July 2, 2006

A is for Aphid


Yesterday was a big day bugwise. I already knew I had flea beetles but, another gardener a few plots over mentioned that he had aphids on his zucchini, tomato and pepper plants so I decided to hunt for them on mine. Sure enough, I found a little nasty gathering of them on a tomato plant. You can see in the picture (look closely) that there is also some kind of white bug there too. Anyone know what that is? According to my excellent bug book they look a little like whiteflies but, I don't think whiteflies hang out on the undersides of leaves the way aphids do. I'm a little concerned that they are beneficial and were in the process of making a meal of the aphids and I ruined it. I hope I'm wrong.

Bug stuff is really interesting but, knowing what's good to leave alone is tricky. I tend to err on the side of leaving things alone unless I find it in a menacing cluster or know that its a bad guy. The superhero bugs seem to travel solo.

Speaking of which. I have hardly seen a single bee this summer and I haven't seen ONE ladybug. When are they getting here? Is it too hot? Has there been too much rain? What's the deal? In fact, I am a tiny bit worried now that killing the aphids myself makes my plot less attractive to ladybugs (they eat aphids by the way).

Anyway, I took out my spray bottle, filled it part of the way with water and then added a tiny bit of very mild soap (Dr. Bronner's Peppermint) and then spritzed the heck out of any leaves where I saw aphids.

In my search I also found what I'm pretty sure was a cabbageworm. It was hanging out on a brussel sprout leaf which gave me the tip off. I hesitated for only a second before I removed him from his hiding place BAREHANDED!

I still have those annoying flea beetles. They've mutilated the arugula and are now working on the kale and collard greens so...I spritzed them a couple times too. How much of this spritzing does it take? It seems to me that once the water dries all these bugs will happily carry on as they were. I might go spray again later today but, it might be an exercise in sysiphean futility.


Things still keep getting bigger though and despite the occasional aphid my tomato plants seem very happy. Oh and I now have a daylily!! Its even prettier than I expected!

P.S. All this bug identifying business makes me want a magnifying glass. Yes, I am a geek.

9 comments:

snappy said...

lovely post.you studied classical myths?Sysipheus who pushed the rock endlessly up the hill.I found water n washing up liquid works with aphids but not black fly on my nasturtiums.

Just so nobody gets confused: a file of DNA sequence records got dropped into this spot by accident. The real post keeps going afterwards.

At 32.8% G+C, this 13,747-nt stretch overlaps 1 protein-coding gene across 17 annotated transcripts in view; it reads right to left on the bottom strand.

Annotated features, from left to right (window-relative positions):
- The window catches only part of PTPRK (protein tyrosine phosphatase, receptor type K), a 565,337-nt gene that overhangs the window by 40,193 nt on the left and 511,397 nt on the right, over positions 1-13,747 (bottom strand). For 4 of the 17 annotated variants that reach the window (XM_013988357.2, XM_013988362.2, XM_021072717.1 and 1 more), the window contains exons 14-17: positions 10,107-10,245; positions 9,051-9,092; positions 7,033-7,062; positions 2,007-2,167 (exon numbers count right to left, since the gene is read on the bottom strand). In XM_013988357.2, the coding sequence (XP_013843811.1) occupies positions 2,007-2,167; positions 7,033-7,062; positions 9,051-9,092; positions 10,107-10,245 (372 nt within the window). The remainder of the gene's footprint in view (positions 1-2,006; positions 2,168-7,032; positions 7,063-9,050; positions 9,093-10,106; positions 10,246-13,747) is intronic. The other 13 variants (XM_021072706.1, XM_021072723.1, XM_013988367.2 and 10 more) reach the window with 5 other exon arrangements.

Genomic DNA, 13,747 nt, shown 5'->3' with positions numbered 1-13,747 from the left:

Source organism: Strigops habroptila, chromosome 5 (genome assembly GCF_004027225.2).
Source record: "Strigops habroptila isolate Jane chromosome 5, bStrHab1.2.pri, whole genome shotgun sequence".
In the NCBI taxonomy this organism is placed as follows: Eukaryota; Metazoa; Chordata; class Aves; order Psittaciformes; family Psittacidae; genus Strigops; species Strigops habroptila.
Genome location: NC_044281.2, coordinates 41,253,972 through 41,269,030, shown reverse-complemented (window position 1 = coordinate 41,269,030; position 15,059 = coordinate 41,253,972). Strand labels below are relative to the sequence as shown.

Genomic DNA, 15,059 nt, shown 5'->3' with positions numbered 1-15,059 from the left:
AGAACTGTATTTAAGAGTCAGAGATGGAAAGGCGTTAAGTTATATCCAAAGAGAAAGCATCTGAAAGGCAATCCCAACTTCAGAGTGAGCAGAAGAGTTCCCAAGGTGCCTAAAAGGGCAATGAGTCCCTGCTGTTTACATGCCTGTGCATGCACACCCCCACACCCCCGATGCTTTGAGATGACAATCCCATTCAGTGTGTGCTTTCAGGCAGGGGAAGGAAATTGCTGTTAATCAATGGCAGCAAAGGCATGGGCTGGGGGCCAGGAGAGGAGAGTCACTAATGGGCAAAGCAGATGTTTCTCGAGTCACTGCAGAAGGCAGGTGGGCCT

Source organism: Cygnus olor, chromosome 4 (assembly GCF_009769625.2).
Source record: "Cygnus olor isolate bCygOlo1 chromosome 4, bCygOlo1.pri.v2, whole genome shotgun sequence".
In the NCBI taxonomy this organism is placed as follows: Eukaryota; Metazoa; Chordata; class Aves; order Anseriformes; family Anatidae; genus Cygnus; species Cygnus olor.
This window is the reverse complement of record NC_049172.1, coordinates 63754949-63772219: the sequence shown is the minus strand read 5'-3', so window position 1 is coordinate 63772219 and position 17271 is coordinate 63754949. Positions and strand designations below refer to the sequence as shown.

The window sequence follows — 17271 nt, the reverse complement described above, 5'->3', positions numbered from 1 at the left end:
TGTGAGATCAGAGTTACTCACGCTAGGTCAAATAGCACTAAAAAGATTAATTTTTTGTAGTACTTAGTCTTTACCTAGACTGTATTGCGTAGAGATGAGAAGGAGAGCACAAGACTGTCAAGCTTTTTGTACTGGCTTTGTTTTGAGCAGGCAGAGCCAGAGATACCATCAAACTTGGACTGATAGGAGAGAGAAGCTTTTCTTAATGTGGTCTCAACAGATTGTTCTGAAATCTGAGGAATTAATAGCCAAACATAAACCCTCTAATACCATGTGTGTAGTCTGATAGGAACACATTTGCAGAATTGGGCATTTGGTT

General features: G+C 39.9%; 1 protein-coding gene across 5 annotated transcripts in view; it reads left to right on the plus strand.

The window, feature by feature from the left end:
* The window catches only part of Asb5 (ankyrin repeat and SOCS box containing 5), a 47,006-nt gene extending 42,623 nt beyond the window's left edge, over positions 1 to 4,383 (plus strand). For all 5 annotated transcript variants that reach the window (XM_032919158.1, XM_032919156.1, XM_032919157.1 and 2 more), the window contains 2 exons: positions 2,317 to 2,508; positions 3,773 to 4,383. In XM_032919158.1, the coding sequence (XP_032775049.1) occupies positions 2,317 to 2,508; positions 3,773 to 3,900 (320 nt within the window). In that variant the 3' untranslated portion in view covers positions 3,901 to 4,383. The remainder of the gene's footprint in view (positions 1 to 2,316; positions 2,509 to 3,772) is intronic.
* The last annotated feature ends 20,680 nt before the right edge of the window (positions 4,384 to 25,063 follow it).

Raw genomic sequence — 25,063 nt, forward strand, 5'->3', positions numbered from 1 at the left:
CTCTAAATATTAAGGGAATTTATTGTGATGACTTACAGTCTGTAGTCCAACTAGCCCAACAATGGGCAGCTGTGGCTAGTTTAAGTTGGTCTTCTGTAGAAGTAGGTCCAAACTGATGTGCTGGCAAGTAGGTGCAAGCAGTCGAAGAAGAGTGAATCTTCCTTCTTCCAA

Black Eyed Susan said...

Thanks Snappy! The aphids seems to be gone but, now I've got an issue with my pepper plants which are wilting for some reason. Man doomed to roll a rock up a hill forever? I can relate.

Carol said...

First time visit, very nice blog. Congratulations on picking up a bug "barehanded"! This skill will help you immensely as a gardener. I pick off Japanese beetles when i can, but I have to watch myself because I've reached for what i thought was a beetle and almost picked up a bee a few times. I'm sure had I made contact with the bee, it would not have been good! I have flea beetles on eggplant, and though they make the foliage look nasty, they don't seem to harm the actual eggplant. You should get a folding magnifying glass and wear it on an old piece of cord around your neck to complete the total "geek look"!

Christa said...

Great to find another community gardener! I'll be interested to see if you find a good solution to the flea beetles. They're feasting on my eggplants these days.

We've had tons of ladybugs here -- more than I've ever seen before. I'm not sure what makes it a good year vs. a bad year for them, but they definitely seem to be happy here in D.C. right now.

Thanks for visiting my blog today.

Black Eyed Susan said...

Carol -- thanks! Barehanded is less a matter of skill and more a matter of not being completely grossed out. I couldn't have done it without gloves if it were a cutworm or a slug. EW! Perhaps I will evolve as a gardener though.

Christa - knock on wood the flea beetles seem to leave the eggplant alone. They loooove the collard greens, arugula and brussel sprouts though.

rachelle said...

aphids can be all different colors, including white i believe. but those look like white flies to me too.
you will most likely have to do insecticidal soap sprays for awhile, i did mine 1x per day for 3 days and it killed all the spidermites from my office plant. i think the suggested is couple times daily until the soap dehydrates the little critters. good luck!

Anonymous said...

Well, I guess I'll have to stop ignoring all the weird little critters I see on the tomatoes and basil. You have me totally freaked out!

PS If I grew garlic would it keep ticks out of my yard?

BZ

Black Eyed Susan said...

Biz - don't freak out. If the bugs don't seem to be killing your plant then they probably aren't. I don't know about the garlic but, there might be some other plant that would repel them.

rachelle - Thanks! I think the doc bronner's worked. They seem to be gone!! I'll check again tomorrow and maybe upgrade my soap if necessary.

rachelle said...

or attract them. i have nasturtiums and some weird weed growing in the border of my bed. nasturtiums are supposed lovely companion plants to tomatoes, luring aphids away from your tomato plants. the weird weed i have growing seems to be luring flea beetles from my herbs and tomatoes and peppers, as they just love to sit right in the stems all happy, and my herb and veggie plants seem to be free of them. i don't know if this is true, as i'm a novice gardener, but it seems to be working.